|TITLE||European Industrialisation and Mediterranean Underdevelopment|
|LEVEL||03 - Years 2, 3, 4 in Modular Undergraduate Course|
|DESCRIPTION||The study-unit is divided in two main parts, starting with an introduction on the history of economic thought. The main objective here is to provide the conceptual tools and theoretical setting which would make the history of Western European industrialization and Mediterranean Underdevelopment much more comprehensible to students. We therefore start by discussing economic ideas systematically as they developed in time and in different cultural, social and political settings. Emphasis, will be laid on the fluidity of such economic notions and principles as they evolved from one body of thought to another up till the present. The main schools of thought which will be discussed here are: Mercantilism; Physiocracy; Utilitarianism; Classical and Neo classical Economics; Marxism; the Keynesian school; Third Worldism and Dependency theories.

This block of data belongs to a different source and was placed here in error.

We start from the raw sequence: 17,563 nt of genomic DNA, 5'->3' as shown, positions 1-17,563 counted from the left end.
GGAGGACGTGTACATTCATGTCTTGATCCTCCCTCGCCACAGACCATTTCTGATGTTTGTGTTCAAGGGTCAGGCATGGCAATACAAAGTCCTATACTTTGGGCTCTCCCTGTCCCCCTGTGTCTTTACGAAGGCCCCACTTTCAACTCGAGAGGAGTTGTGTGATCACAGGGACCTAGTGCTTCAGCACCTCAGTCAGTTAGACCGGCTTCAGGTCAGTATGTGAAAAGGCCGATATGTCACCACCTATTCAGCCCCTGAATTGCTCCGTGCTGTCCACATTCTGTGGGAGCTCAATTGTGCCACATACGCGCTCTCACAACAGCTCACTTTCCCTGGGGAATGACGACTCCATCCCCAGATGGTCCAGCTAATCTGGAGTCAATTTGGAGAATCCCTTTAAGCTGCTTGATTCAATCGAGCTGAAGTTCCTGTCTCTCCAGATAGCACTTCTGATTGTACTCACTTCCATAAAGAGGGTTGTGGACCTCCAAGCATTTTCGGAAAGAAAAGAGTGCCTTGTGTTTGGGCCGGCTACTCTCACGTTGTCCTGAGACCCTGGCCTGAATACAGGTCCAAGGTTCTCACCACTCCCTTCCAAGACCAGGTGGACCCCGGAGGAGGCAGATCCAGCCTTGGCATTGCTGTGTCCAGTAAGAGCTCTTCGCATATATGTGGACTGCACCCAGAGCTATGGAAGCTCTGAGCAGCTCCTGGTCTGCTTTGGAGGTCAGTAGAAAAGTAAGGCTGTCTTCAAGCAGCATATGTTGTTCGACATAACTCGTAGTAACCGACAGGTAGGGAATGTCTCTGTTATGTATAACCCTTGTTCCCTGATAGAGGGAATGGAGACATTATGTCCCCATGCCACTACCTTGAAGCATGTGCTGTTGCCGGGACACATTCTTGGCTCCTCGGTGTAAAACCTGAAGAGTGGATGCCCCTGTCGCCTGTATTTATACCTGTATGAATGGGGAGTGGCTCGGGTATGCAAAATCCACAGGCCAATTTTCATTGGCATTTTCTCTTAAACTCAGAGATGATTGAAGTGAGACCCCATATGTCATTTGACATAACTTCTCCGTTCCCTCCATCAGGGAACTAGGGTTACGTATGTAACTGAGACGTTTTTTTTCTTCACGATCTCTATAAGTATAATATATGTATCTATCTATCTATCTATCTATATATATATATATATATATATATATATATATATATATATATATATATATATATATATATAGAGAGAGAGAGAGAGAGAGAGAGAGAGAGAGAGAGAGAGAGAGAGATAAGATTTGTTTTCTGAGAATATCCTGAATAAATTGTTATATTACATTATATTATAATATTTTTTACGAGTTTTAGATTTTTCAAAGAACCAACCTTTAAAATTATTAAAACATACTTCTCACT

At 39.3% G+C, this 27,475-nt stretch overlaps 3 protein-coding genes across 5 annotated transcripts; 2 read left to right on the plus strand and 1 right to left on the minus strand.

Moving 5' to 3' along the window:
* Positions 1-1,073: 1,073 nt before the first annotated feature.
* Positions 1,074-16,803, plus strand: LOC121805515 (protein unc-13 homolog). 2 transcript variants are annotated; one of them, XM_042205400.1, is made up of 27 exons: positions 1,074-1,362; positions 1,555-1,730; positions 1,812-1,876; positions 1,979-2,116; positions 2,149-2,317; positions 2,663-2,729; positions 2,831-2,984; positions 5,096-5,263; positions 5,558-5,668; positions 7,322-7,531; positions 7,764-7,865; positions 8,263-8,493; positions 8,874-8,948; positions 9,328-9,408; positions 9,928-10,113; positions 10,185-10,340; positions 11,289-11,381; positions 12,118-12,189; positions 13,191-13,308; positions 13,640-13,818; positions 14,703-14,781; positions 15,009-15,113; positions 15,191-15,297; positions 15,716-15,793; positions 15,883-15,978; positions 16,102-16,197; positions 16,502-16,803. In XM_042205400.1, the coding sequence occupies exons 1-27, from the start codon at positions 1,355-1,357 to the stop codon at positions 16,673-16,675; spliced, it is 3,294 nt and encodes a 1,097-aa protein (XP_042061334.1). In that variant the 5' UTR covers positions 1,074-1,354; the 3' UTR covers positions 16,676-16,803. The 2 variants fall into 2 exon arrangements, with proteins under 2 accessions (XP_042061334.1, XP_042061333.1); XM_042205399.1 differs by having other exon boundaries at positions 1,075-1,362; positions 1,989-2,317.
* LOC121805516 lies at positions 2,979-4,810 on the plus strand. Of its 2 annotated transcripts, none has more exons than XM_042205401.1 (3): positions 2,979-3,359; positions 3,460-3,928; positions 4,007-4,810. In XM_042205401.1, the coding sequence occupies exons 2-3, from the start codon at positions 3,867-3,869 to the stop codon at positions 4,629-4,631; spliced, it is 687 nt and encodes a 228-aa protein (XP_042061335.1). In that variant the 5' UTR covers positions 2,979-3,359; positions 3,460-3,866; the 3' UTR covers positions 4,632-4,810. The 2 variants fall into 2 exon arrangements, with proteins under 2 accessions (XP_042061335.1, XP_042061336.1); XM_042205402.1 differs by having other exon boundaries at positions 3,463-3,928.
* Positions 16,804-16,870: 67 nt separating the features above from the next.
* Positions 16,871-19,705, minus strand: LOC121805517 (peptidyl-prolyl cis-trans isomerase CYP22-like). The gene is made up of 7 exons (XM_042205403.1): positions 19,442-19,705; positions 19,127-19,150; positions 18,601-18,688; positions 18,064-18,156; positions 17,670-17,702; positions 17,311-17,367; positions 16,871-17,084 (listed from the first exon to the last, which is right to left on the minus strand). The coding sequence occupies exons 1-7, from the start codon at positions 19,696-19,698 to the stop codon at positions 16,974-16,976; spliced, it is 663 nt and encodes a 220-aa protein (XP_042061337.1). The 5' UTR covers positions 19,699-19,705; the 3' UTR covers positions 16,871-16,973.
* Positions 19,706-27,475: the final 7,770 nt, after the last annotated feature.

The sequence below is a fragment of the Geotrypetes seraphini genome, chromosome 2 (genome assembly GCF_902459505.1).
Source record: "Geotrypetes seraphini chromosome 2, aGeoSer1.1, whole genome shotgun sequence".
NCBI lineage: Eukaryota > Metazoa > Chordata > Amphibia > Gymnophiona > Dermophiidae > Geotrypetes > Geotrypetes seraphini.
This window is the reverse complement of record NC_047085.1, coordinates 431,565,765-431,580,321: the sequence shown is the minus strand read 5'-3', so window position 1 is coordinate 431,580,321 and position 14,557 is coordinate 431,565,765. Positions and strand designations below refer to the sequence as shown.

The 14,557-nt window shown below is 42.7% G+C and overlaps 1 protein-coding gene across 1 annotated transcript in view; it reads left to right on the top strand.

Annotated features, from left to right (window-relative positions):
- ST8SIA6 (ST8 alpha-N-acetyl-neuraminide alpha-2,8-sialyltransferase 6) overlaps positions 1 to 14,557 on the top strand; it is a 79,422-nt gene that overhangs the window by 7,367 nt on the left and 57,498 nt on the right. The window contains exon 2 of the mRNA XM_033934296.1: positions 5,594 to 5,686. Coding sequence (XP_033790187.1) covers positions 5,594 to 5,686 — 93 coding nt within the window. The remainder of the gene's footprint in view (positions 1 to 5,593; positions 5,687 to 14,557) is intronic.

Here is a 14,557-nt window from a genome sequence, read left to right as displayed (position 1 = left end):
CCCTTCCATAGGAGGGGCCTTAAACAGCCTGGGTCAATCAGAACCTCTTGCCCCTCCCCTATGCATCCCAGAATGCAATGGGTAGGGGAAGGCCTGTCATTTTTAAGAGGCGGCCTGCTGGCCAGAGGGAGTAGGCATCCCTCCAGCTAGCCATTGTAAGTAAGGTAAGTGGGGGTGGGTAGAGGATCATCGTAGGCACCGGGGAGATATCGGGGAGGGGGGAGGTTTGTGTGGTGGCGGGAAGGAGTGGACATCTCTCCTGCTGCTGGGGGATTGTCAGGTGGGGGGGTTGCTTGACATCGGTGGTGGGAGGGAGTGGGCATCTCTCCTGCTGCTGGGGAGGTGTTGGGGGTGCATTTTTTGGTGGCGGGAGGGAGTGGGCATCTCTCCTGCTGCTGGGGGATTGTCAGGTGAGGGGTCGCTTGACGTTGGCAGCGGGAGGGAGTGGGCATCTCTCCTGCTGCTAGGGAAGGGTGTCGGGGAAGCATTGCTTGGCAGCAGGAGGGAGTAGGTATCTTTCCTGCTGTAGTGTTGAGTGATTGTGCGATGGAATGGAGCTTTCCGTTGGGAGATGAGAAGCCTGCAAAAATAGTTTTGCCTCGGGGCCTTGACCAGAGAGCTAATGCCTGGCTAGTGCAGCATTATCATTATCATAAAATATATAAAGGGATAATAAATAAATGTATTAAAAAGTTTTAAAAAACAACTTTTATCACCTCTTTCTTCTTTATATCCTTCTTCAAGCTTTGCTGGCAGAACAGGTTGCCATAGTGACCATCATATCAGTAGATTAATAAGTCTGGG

The second part of the study-unit deals with the historical process of industrialization in Europe and the impact this left on the Mediterranean as an underdeveloped region.
We start by discussing the origins and development of the Industrial Revolution in Britain and the spread of industrialization in Western Europe throughout the nineteenth century, from a comparative perspective. The course is structured around these main topics:
The debate on the Transition from Feudalism to Capitalism: A critical overview
The agricultural revolution
Dynamics of industrial growth in Britain
Different patterns of industrial growth in Europe